this blanket permissiveness of the New York statute to intercept any and all conversations at any time during an entire two-month period with the sharply circumscribed intrusions exemplified in the earlier case of Osborn v. United States , 385 U.S. 323, 87 S. Ct. 429, 17 L. Ed. 2d 394 (1966). There, without any statutory authority whatsoever, two federal judges approved the placement of a bugging device on a witness in order to determine the truth of an accusation that jurors were being bribed. The bugging in Osborn was considered constitutionally acceptable because it involved only "one limited intrusion rather than a series or a continuous surveillance" and was conducted "with dispatch, not over a prolonged and extended period." The search was regarded as having been authorized "'under the most precise and discriminate circumstances * * *.'" Berger v. State of New York, supra , 388 U.S. at 56, 87 S. Ct. at 1882, 18 L. Ed. 2d at 1051.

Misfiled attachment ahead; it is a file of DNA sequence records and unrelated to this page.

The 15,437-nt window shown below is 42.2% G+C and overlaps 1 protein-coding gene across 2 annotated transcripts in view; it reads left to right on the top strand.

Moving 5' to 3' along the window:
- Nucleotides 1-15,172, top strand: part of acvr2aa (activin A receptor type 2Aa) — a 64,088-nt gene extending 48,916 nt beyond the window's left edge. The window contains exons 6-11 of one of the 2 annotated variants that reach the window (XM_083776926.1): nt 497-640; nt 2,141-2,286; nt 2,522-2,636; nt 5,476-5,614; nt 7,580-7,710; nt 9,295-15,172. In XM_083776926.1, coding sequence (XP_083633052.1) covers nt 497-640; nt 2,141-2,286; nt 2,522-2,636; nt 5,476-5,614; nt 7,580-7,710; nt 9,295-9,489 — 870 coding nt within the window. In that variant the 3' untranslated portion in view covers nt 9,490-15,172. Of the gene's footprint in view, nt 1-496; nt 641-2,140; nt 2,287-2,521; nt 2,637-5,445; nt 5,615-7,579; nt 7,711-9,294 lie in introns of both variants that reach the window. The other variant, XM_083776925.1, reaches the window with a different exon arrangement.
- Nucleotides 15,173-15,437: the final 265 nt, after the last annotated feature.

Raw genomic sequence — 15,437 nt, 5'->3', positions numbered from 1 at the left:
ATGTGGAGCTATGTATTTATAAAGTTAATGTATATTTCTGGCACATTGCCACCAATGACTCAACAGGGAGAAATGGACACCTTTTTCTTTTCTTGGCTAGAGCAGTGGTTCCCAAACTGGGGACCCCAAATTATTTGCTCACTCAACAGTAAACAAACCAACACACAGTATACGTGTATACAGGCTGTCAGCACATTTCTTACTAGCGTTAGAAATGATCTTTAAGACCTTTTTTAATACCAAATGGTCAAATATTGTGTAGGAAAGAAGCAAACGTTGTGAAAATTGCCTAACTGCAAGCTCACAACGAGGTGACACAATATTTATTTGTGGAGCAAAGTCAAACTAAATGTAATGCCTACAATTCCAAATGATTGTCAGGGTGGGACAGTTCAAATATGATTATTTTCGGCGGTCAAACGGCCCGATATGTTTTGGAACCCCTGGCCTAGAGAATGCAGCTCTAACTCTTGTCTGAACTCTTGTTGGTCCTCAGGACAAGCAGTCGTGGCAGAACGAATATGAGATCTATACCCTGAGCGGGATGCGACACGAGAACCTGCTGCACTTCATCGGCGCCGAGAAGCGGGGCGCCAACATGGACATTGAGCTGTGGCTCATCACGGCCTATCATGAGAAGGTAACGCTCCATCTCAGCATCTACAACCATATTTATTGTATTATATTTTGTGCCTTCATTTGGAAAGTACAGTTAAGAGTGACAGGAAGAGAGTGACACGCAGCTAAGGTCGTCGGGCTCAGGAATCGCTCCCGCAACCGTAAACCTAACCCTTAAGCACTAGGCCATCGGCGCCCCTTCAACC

Also explicative of the Supreme Court's view that an electronic surveillance must be sharply circumscribed is its decision in Katz. Federal agents utilizing information and their own observations concluded that a defendant was making illegal use of a public telephone at particular times during the day. They installed a listening device so that the defendant's conversations could be overheard and recorded. Under these circumstances only the remarks of defendant himself were intercepted. The court, while suppressing the evidential fruits of this search because of the failure to obtain a warrant therefor, nevertheless stated with approval that the surveillance was "narrowly circumscribed," a "precise intrusion," a "very limited search and seizure." 389 U.S. at 354, 88 S. Ct. at 513, 19 L. Ed. 2d at 584.